If you haven’t tried one (or ten) of these heavenly little dumplings, you don’t know what you’re missing. Here are 7 wine and pierogi pairings to get you started!
Pierogies are big in central and eastern Europe. They’re considered the national dish of Poland, and they’re popular in many American cities with large Polish or Ukrainian populations, like Chicago and Pittsburgh.
For the uninitiated, pierogies (pronounced peer-OH-ghees) are traditionally stuffed with potatoes and cheese. Sometimes boiled, sometimes sautéed in butter, pierogies may be served with caramelized onions, sour cream, sauerkraut, kielbasa, mushrooms, or any combination of these ingredients. You’ll even find dessert perogies made with fresh fruit or jam.
Whether you grew up eating your grandma’s traditional dumplings or you’d like to experiment with a modern twist on a classic, this guide will help you pair pierogies with wine.
1. Classic Pierogies
Traditional pierogis are comfort food – basically, mashed potatoes in a pocket made of dough. Since they’re usually buttery, you’re going to want a wine with a decent amount of acidity to cut through the fat. Try a zippy off-dry Riesling, or a fruity and spicy Cabernet Franc.
2. Pierogies with Sour Cream
Sour cream can be incorporated into pierogi dough, or served on the side. This tangy topping provides a nice contrast to the creamy filling. Pair these pierogies with a white wine with a kick of acidity, like Sauvignon Blanc or a lightly-oaked Chardonnay. If you’re looking for a red wine, go with Merlot, a medium-bodied red with notes of black cherry and spice.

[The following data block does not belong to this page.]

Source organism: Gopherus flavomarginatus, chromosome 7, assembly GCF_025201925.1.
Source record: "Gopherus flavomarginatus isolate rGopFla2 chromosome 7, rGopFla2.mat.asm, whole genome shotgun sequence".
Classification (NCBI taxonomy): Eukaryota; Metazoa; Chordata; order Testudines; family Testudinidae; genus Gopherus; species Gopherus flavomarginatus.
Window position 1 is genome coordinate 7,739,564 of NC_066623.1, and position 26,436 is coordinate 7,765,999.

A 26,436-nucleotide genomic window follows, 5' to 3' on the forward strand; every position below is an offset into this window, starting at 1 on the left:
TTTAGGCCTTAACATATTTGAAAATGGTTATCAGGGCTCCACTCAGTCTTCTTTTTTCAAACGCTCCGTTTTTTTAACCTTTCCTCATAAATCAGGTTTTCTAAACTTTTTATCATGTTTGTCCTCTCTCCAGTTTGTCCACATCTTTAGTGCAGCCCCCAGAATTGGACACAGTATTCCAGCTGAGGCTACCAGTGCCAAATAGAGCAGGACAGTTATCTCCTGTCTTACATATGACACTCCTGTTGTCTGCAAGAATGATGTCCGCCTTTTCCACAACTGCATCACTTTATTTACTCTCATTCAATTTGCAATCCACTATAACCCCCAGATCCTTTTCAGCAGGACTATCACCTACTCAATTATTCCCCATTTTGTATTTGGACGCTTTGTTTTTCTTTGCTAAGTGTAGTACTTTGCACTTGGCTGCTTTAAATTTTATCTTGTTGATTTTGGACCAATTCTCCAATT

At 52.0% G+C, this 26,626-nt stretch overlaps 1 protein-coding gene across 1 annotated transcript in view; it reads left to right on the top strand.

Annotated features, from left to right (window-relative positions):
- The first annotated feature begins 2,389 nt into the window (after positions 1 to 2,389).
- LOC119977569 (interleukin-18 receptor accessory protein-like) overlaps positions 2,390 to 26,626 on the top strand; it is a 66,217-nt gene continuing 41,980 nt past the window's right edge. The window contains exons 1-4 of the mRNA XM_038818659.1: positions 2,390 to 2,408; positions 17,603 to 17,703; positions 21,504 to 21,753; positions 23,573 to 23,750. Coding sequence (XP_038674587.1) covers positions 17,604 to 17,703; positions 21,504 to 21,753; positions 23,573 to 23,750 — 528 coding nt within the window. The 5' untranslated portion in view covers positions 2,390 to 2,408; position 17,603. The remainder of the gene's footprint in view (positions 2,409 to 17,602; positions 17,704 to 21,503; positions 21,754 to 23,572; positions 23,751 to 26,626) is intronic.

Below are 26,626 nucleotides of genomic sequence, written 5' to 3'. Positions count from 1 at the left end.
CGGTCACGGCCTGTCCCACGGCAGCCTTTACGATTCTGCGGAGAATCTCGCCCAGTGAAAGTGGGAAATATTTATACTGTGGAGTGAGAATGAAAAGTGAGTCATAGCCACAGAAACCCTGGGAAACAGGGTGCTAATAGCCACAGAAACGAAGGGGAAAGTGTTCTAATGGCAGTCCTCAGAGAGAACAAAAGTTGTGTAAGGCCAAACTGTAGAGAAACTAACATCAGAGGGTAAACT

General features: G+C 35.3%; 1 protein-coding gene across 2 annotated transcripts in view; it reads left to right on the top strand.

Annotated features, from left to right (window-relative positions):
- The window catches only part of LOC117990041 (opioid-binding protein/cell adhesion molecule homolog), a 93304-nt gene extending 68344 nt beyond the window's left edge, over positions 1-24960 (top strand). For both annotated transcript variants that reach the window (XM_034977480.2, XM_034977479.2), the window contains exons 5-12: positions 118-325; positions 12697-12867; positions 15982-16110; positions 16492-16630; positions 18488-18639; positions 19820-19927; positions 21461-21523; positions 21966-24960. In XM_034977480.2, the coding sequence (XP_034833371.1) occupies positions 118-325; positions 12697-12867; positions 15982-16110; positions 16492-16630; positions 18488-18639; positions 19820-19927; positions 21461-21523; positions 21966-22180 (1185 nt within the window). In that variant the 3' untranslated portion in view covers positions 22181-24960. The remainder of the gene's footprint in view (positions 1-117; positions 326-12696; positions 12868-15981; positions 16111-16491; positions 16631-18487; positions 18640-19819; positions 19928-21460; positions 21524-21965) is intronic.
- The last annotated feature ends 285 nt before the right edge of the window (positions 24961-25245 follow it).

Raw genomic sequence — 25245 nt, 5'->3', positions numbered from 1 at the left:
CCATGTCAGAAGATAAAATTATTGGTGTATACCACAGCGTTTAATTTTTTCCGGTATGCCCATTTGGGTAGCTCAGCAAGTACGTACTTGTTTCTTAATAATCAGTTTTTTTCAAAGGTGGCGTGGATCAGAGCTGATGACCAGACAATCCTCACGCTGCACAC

3. Pierogies with Sauerkraut
Similar to sour cream, sauerkraut offsets the creaminess of pierogies by adding some tartness and tang. Pair these pierogies with Lambrusco – a light-bodied fizzy red wine – or a dry Riesling, a white wine with notes of citrus and green apple.
4. Pierogies with Mushrooms
If you want to add some flair to traditional pierogies, sautéed mushrooms will give the dish some richness and added flavor. Pair these pierogies with Pinot Noir, a fruit-forward light red wine with a hint of earthiness. You could also try a medium-bodied aromatic white wine, like Viognier.
5. Pierogies with Spinach
Looking to add a little green to your plate? Whether you wilt some spinach in butter and garlic, make a side salad, or even whip up a spinach pesto to go on top, pair these pierogies with Sauvignon Blanc, a light white wine with an herbal note similar to bell pepper or fresh cut grass.
6. Pierogies with Meat
Whether you like pierogies made with ground beef or kielbasa, you’ll want a bold red wine with medium tannins. Try an Argentinian Malbec, with dark fruit notes and silky tannins. White wine lovers can go with an off-dry Riesling.
7. Dessert Pierogies
When it comes to the end of the meal, consider the kind of fruit or jam that’s used in the filling. Pierogies filled with strawberries pair well with Zinfandel. Blueberry or plum-filled dumplings go well with Shiraz. If your dessert perogies are especially sweet, you may want to go with a sweeter wine, like sherry.